The Public Opinion Of The Japanese American Internment During World War Two:

1965 words - 8 pages

A: Plan of Investigation
The Japanese attack on Pearl Harbor on December 7, 1941 led President Roosevelt to issue Executive order 9066. The order called for war time relocation of Japanese Americans into internment camps without trial. With what justification can it be claimed that the general public opinion in favor of the Japanese American evacuation and internment camps was solely due to the United States government? The role of the United States government will be defined as: accounts of withholding evidence, the use of media, and decisions made by the justice system. Investigation into these elements as well as records of public opinion withheld before and after the attack will determine if ignorance towards and favorable opinions of the Japanese were influenced solely by the government.

B: Summary of Evidence
On December 7, 1941, the Imperial Japanese Navy led an attack on the United States Naval Base in Pearl Harbor Hawaii. The same day US Attorney General Francis Biddle directed the Federal Bureau of Investigation to arrest any suspected enemy aliens, and by the end of the day 737 Japanese civilians were arrested without trial. On December 8, the United States declared war on Japan and was brought into World War Two. Following the attack a great fear of more attacks by the Japanese swept over United States citizens. Executive Order 9066 was issued by President Franklin D. Roosevelt on February 19, 1942. This gave authority to the Secretary of War Lieutenant General DeWitt, and military commanders to evacuate any persons from designated areas for “protection against sabotage and against espionage”.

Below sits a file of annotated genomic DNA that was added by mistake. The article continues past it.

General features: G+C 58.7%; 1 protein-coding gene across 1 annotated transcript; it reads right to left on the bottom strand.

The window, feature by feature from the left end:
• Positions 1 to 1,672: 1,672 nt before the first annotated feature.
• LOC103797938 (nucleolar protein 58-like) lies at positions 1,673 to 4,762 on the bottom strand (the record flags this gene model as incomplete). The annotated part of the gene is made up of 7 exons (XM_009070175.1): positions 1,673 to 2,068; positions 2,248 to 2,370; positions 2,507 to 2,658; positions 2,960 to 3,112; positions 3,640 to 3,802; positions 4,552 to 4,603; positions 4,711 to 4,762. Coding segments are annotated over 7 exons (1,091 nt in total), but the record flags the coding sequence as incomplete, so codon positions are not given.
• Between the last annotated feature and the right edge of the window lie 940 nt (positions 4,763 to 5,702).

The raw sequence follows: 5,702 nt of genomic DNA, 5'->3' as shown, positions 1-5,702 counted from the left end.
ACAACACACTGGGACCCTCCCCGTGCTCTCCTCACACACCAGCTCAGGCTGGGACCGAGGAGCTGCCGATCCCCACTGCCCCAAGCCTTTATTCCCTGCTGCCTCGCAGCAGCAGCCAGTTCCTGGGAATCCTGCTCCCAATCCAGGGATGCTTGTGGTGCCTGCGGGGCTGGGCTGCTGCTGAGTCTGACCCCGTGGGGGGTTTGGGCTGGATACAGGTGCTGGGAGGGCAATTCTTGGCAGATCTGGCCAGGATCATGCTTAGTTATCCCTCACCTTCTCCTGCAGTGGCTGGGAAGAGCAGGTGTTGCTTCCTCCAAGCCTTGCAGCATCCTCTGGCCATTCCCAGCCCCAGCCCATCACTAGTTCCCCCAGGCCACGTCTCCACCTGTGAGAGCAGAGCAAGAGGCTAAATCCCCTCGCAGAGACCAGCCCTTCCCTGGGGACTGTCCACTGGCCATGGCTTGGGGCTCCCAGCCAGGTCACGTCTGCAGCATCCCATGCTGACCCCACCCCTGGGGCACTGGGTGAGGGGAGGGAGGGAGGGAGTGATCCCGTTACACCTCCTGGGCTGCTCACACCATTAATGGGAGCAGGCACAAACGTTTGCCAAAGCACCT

Persons who outwardly opposed the evacuation were almost nonexistent, and those who did oppose were often vilified. One member of this opposing minority, J. Edgar Hoover, claimed that “the FBI and the United States Government were more than capable of handling the small number of actual suspected saboteurs. A ten page report assigned by the FBI titled Report on Japanese Question by Commander Kenneth B. Ringle was submitted to the Naval Operations on January 26, 1942. This Report concluded that “less than three percent of the total, or about 3500 in the United States,” of Japanese citizens would act as saboteurs. However the report failed to be presented to the public.
From March 2 to 27 of 1942, congress issued public proclamations and civilian exclusion orders for all Americans of Japanese descent. Continuing until September of 1942, people living in designated areas that were of Japanese descent, U.S. citizens or not, were moved by federal order to War Relocation centers. By June 1, 1942, over 100,000 Japanese had been moved from their communities into internment camps. Then on December 17, 1943, the acting commander of Western defense, Major General Henry C. Pratt, issued Proclamation No. 21, which restored the right of evacuees to return to their homes. However, the proclamation would not be put...

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